Last week my husband and I were visiting relatives in Colorado Springs. One day we decided to drive up Pikes Peak which has an elevation of 14,115 feet (nearly 4,302 meters).
This was my second visit to Pikes Peak. The first time my aunt, who lives in Colorado Springs, drove me up. I remember I got quieter and quieter the higher we ascended. From my position in the passenger seat, there were times when it looked like we were going to go over the edge as there were no guardrails and the turns were very sharp. It was easier coming down, for me at least!
This time, we had considered taking the cog railway but alas, that is being replaced and will not reopen until 2021. At the same time, a new visitor's center is being built on the summit. While the old center will remain open until construction is completed, parking on the summit is extremely limited. In response to that, a shuttle service was implemented at the visitor centers at the 13 and 16 mile visitor centers. My husband and I opted to park our car in the 13 mile lot so that both of us could enjoy the view. It is, after all, important for the driver to keep their eyes on the road, especially on a narrow mountain road!
Though during our first year of marriage, my husband and I lived in the foothills of the Smoky Mountains, we are Midwesterners who are much more accustomed to driving over flat land, gently rolling hills and river bluffs than we are to towering mountains. We were glad to let someone else to the driving and happily turned our full attention to the beauty around us.
Quite frankly, I think both of us were content to place our lives in the hands of the "expert" who had made this journey hundreds of times. In doing so, we had the benefit of seeing a few things we would not have noticed on our own. He not only knew the history, he knew where and what to look for as we journeyed up (and later down) the mountain.
If you wanted to ascend the mountain, you had to put forth the effort to do so. People ascended in various ways. Some people hiked, some people biked, some people drove and on designated days, some people even raced up the mountain. Some ways required less physical exertion but all ways required determination and concentration to reach your goal. All ways required preparation as well as examination. If you were driving a vehicle it had to be in good working order, otherwise you would not be allowed to proceed and on the way down, brakes were checked.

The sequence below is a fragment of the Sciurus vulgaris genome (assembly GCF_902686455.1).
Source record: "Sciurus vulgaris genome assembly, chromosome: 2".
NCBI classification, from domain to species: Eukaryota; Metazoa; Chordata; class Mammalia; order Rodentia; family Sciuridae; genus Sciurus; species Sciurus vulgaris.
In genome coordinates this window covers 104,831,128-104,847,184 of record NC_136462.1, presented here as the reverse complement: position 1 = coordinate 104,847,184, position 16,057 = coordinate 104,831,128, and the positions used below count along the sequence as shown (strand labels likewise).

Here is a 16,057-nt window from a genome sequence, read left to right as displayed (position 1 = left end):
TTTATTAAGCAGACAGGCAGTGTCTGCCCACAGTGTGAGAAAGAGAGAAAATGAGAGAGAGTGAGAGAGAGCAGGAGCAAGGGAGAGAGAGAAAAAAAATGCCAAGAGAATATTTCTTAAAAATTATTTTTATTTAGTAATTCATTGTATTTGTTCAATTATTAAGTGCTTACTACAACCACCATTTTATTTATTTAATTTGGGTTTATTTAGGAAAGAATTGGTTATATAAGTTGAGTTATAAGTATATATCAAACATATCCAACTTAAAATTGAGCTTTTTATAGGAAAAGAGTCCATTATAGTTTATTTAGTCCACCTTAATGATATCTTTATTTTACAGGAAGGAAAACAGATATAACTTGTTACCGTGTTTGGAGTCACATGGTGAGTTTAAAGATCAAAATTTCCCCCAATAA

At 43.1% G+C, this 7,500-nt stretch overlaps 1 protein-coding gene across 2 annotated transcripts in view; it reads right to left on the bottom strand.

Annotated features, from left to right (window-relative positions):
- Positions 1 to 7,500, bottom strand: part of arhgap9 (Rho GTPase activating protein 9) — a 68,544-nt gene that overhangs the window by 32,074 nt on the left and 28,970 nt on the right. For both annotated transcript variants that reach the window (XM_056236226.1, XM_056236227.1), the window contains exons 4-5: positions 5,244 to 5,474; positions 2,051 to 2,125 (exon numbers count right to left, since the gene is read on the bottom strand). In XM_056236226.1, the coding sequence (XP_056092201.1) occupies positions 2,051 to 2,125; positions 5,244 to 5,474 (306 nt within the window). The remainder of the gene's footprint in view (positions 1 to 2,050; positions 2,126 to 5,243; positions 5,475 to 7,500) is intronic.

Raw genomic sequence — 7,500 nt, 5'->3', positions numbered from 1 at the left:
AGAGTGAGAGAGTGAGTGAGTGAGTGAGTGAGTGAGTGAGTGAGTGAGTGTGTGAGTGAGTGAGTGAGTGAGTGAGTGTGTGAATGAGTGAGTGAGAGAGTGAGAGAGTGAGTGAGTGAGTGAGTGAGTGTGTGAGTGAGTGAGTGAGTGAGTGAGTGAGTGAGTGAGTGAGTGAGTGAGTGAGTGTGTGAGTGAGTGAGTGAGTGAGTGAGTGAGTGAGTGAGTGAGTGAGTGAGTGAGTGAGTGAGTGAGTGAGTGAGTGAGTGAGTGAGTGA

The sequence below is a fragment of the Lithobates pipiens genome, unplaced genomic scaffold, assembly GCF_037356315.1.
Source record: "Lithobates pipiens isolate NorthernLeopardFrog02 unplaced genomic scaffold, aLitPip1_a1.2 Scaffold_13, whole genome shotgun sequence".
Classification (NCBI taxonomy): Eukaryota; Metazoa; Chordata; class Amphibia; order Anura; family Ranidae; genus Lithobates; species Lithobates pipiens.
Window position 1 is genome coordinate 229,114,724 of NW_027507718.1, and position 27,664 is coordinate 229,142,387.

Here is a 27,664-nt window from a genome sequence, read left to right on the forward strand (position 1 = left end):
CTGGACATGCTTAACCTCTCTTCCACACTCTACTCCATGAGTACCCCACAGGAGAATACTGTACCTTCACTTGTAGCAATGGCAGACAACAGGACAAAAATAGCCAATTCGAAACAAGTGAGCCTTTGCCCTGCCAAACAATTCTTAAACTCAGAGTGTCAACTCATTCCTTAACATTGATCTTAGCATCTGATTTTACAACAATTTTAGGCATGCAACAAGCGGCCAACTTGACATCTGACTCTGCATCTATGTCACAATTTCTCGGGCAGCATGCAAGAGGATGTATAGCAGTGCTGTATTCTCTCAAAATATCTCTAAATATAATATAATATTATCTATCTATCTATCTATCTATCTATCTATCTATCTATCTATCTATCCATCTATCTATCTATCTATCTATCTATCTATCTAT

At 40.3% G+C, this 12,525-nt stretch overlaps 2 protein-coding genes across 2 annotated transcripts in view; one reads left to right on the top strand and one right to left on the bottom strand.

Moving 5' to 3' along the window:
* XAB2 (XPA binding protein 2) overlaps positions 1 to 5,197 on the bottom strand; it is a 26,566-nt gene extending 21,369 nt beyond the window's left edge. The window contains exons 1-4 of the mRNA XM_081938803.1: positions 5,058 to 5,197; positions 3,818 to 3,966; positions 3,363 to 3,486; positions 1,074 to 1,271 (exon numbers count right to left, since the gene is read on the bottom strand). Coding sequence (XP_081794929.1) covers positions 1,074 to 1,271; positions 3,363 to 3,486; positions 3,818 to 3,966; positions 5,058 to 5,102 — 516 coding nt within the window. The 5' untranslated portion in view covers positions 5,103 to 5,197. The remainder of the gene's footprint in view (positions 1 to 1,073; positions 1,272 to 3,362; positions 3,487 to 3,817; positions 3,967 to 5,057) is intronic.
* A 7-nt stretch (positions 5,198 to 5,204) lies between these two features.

There were stern warnings that you needed to consume a lot of water while you were on the mountain. If you were not used to higher elevation, it was strongly recommended that you give yourself at least a day to acclimate yourself in Colorado Springs or Denver before visiting Pikes Peak. You needed to watch out for signs of altitude sickness. Don't push yourself too hard or you will be sorry. We heeded the warnings.
For someone who is not thrilled by heights, I do pretty well at high altitudes provided I drink plenty of water and listen to my body. That heart of mine gets to beating faster much more easily at 14,000 plus feet but simply resting for a minute or tow and taking a few slow deep breaths gets things back on track again.
It was just a bit different for my husband. Usually he has to wait for me but on Pikes Peak I had to wait for him. That's okay. Sometimes we have to go at our own pace.
My journey up the mountain gave me much to think about in regards to my spiritual journey. I have to be willing to receive help when necessary. I need to submit to check-ups to make sure everything is in working order. I need to be prudent and allow the Holy Spirit to be my guide and counselor. I need to make sure I am "spiritually hydrated" by God's Word as well as prayer. I also need to listen and act accordingly. Sometimes I really do need to slow down and even be still for a bit so that I will be able to effectively move on to the next step.
Finally, I must not compare myself to others. This is my story, my journey. Some of us make the journey faster, some of us move a bit slower. The important thing is that we keep our eyes focused on Christ, keep on walking and help and encourage others to do the same.